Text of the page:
Monday, 16 March 2009
The Manchurian Candidate (1962)
Dir: John Frankenheimer
Starring: Frank Sinatra, Angela Lansbury
Ah, the 1960's. A simpler age, where you could still cast South American, Native American, and even even plain American people as 'oriental'. Narry Borman means no offense to anyone and wishes to state that he personally believes every man is his brother and he is every man's cousin.
You can understand why they chose to remake this film (see 2004's remake of the same name... or better yet don't). The plot, heavy with espionage and intrigue, is tense, disturbing, and all too real. In an age in cinema that was prone to some truly awful acting, The Manchurian Candidate stands tall. Lansbury excels as the scariest, most demanding mother ever, outside of Arrested Development's Jessica Walter of course. Franky S carries off the role as a disturbed but dedicated Army Major in fine style. And Janet Leigh has a nice pair of hooters.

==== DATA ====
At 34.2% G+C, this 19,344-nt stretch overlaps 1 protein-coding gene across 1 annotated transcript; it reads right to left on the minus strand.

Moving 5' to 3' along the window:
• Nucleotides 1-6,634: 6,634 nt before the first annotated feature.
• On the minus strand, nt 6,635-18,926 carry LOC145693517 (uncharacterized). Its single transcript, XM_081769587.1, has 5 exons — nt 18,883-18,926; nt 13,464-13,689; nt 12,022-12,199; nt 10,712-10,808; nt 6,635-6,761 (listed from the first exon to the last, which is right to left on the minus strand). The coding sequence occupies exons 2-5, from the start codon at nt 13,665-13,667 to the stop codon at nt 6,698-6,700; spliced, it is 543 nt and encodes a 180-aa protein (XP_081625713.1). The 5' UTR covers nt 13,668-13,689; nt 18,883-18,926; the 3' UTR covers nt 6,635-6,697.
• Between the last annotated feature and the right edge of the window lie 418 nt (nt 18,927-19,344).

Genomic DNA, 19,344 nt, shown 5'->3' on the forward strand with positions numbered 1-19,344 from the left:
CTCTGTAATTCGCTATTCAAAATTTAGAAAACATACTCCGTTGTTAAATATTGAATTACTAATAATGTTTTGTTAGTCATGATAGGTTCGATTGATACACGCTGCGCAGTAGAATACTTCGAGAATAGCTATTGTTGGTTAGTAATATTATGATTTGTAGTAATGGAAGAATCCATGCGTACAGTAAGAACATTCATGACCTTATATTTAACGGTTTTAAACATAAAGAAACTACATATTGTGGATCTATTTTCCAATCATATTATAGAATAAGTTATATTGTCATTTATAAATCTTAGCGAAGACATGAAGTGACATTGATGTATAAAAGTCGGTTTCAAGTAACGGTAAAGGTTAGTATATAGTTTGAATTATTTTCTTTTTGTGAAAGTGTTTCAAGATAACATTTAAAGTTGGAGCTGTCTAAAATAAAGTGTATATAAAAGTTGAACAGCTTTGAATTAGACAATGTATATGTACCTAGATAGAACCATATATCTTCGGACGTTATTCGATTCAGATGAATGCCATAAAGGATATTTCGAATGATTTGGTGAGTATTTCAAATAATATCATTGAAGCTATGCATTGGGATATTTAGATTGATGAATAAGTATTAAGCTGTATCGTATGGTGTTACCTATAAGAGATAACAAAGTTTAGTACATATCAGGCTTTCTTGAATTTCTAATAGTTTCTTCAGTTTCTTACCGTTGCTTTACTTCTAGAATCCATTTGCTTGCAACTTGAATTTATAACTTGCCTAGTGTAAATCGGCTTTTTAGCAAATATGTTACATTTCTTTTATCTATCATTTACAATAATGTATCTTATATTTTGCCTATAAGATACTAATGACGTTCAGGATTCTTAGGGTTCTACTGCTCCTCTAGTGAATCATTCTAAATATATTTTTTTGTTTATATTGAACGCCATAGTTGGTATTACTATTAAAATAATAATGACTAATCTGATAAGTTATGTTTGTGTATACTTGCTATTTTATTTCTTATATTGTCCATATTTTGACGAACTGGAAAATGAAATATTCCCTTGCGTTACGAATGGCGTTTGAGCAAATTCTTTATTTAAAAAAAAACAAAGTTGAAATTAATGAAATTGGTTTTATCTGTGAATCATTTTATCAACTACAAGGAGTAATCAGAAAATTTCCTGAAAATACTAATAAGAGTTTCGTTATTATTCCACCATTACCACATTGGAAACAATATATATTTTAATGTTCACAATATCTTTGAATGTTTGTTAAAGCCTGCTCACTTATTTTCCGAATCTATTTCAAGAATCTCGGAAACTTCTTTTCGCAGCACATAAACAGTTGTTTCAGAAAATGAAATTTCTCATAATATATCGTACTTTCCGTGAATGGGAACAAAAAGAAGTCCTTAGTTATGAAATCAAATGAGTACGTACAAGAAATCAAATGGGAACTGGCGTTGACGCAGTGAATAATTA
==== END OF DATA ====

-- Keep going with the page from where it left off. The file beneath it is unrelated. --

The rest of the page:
So, why exactly did they choose to remake this film? I'm not too sure, actually. The 1962 film is well-produced with some really imaginitave direction, such as the scene that shifts between a flower convention, a communist war meeting, and another flower convention for older black women. The acting is top class and the story could not be improved. Do yourself a favour and watch the 1962 version.